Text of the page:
Highlights from Announcements 7/6/20

Three Doctoral Students Receive Ford Fellowships

Macy Castaneda Andrea Darby Victoria Ortega

Three doctoral students have been selected to receive 2020 Ford Foundation Fellowships: Macy Castaneda and Drea Darby received predoctoral competition fellowships, and Victoria Ortega received a dissertation competition fellowship. Honorable mentions were awarded to 15 additional Cornell graduate students.

The 2020 predoctoral fellowships will provide funding of $27,000 per year for three years to a total of 71 students, and the dissertation fellowship will provide $28,000 in funding for one year to 37 students writing and defending their dissertations. All recipients are invited to attend a Conference of Ford Fellows and given access to Ford Fellow Regional Liaisons, who volunteer to provide mentoring and support to current Fellows.

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How to Keep Your Options Open

By Derek Attig, assistant dean for career and professional development at the Graduate College of the University of Illinois at Urbana-Champaign

“I’m going on the faculty job market this fall. But it’s so competitive. What if I don’t get a job?”

“I thought I always wanted to be a professor, but lately I’m not sure. I’ll probably send out some faculty applications this year, but I’m open to other things, too. But how can I do both?”

“Whatever happens, I want to be done with grad school next May. How do I keep my options open, jobwise?”

These are questions I hear every year from Ph.D. students, but I’ve been hearing them more than ever this year. Facing a wildly uncertain, mid-COVID-19 faculty job market this fall, these students are planning for multiple possible futures. It’s something I wish every grad student interested in pursuing faculty jobs would do. And all the more so this year.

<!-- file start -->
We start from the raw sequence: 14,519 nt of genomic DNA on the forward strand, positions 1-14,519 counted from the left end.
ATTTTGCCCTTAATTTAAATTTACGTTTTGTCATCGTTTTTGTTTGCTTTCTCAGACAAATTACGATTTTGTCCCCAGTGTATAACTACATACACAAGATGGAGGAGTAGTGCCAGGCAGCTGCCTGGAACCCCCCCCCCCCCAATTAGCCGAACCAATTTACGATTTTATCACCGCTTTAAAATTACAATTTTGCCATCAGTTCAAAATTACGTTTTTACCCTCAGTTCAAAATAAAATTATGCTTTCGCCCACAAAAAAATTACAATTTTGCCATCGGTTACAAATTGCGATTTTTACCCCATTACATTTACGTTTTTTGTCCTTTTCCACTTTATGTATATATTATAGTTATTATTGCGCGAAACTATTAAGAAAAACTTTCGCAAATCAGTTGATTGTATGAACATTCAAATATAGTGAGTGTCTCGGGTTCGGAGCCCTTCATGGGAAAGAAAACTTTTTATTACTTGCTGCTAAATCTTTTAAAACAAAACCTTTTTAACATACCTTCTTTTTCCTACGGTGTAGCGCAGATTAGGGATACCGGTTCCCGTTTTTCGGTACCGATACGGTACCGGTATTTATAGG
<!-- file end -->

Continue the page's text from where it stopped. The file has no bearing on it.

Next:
Read the Inside Higher Ed essay

Conference Grants for Research Degree Students

While university travel is restricted, the Graduate School is modifying our Conference Travel Grant program to help cover the cost of student participation in online conferences. To be eligible, student must be accepted as a presenter. The grant will cover up to $200 towards the cost of conference registration. Students are eligible for one conference grant per year.

Student Spotlight: John McMullen

John McMullen head shotJohn McMullen is a doctoral candidate in entomology from Phoenix, Arizona. After earning a bachelor’s degree at the University of Arizona, he chose to pursue further study at Cornell for  the ability to work with experts in chemical ecology and microbiome science as well as the graduate student community.

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Interested in what other graduate students are doing both on and off campus?

Check out our student spotlights, Q&As with current students about their research, hobbies, and experiences at Cornell.